“Setting the nose” with the brakes is a form of trail braking, and I’d wager that, what most people think is “setting the nose” is really rotating the rear because the rear tires are doing two things at once. Either way, traction balance has shifted forwards and gaining front grip will feel similar to losing rear grip. It’s a bit like saying “add negative one” or “subtract positive one”. It does the same thing.

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In 206 trail braking will just kill your lap time, first of all. It will only make your revs too low to exit the corner fast. And in OKC, which is a track with so much grip, it ain’t gonna help if you trail brake. Especially in turn 1, because you have to carry good speed through the kink that comes up next, trail braking will only make your delta go up every corner. Hope this helps.

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Ryan takes a crack at this in his latest vid;

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Most of that movement in the brakes is gonna be hard to see. The majority of movement occurs within a very small throw and very narrow pressure range as you release.

Ryan talks about this in the video above and he has a nice camera angle to show it.

Basically, gonna be hard to see trail since it’s all occurring in a very subtle bit of pedal modulation, towards the end of the tiny motion.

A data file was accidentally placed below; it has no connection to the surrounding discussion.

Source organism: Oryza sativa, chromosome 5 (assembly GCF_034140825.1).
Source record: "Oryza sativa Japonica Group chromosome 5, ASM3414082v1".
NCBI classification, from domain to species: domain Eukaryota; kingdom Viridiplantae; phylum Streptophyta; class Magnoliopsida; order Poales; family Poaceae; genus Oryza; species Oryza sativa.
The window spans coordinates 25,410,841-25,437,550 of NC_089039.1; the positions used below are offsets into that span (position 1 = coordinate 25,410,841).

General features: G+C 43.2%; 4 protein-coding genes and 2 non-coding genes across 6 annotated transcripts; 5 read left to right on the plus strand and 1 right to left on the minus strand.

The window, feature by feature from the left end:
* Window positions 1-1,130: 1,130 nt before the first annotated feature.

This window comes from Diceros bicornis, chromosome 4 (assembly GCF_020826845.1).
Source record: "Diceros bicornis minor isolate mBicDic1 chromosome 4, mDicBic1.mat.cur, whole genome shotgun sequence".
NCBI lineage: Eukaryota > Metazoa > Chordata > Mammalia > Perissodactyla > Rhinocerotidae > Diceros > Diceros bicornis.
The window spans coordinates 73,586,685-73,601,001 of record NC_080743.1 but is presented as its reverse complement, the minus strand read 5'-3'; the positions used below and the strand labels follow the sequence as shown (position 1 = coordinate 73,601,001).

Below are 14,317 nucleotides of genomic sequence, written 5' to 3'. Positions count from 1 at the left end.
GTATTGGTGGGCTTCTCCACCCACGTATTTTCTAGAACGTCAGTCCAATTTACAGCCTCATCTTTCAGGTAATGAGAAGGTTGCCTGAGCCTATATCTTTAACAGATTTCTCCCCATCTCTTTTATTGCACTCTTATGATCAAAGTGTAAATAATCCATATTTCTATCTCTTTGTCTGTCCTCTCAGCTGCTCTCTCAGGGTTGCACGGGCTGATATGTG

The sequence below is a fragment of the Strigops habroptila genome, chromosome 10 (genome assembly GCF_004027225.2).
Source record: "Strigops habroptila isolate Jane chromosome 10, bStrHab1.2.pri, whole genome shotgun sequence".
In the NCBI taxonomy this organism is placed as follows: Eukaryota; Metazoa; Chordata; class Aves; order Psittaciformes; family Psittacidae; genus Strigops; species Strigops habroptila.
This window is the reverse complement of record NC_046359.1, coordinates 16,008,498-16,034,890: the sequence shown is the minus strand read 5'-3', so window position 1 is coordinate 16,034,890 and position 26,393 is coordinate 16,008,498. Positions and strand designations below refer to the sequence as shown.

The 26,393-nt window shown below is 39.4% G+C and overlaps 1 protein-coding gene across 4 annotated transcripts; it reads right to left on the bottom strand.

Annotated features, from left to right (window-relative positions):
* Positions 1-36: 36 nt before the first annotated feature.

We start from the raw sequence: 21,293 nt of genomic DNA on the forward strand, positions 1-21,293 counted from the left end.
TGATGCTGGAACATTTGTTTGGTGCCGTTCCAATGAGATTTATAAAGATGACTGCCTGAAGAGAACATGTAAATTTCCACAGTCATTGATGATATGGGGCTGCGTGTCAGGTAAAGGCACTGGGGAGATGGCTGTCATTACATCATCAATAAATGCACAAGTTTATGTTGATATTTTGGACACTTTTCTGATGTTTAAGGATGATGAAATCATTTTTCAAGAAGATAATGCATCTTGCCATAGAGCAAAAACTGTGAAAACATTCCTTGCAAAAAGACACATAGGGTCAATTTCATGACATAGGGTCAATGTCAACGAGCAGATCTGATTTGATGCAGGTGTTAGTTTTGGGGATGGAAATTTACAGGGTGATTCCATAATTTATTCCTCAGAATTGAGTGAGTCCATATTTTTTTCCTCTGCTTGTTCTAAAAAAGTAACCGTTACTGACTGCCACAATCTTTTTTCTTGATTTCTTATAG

Dunno how TJ and Warren got so good at seeing it.

This all makes me think about my brake release and my insistence that fast vs slow is relevant in terms of how you settle kart for turn in (or disturb it). Probably less nuanced than I think in practice but something I enjoy messing with.

While the kart does need time to settle after hard braking or trail braking, with no suspension and a very rigid platform, this is a pretty instantaneous amount of time before the kart is ready for more input.

In a car with suspension, there is a lot more dive and lift going on which takes more time to settle after braking, so you do need to be more mindful of how quickly you come off the pedal.

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Anyone else enjoy trying to get their regular car come to a rest such that it settles neutral weight distribution, no forward or rear settle/dive? Almost impossible to do but amusing to try. Low speed thing, regular driving. I was describing this to Nick and he was like yeah I do that too.

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Yep. I used to work for a private airport where we’d ferry execs and celebrities around, figured it was a good skill to have.

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I agree, some tracks are absolute snooze fests but the good technical tracks (Whiteland, G&J, Wilmington) all require you to be good on the brakes.

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I totally agree with Dom here.

Going to nationals no matter which team I’m in trail braking is very rarely a necessity.

Also, develop your own driving style! You don’t HAVE to always finish your braking before turn in. Sometimes that can limit you. Find what you’re comfortable with and then work out the bad parts!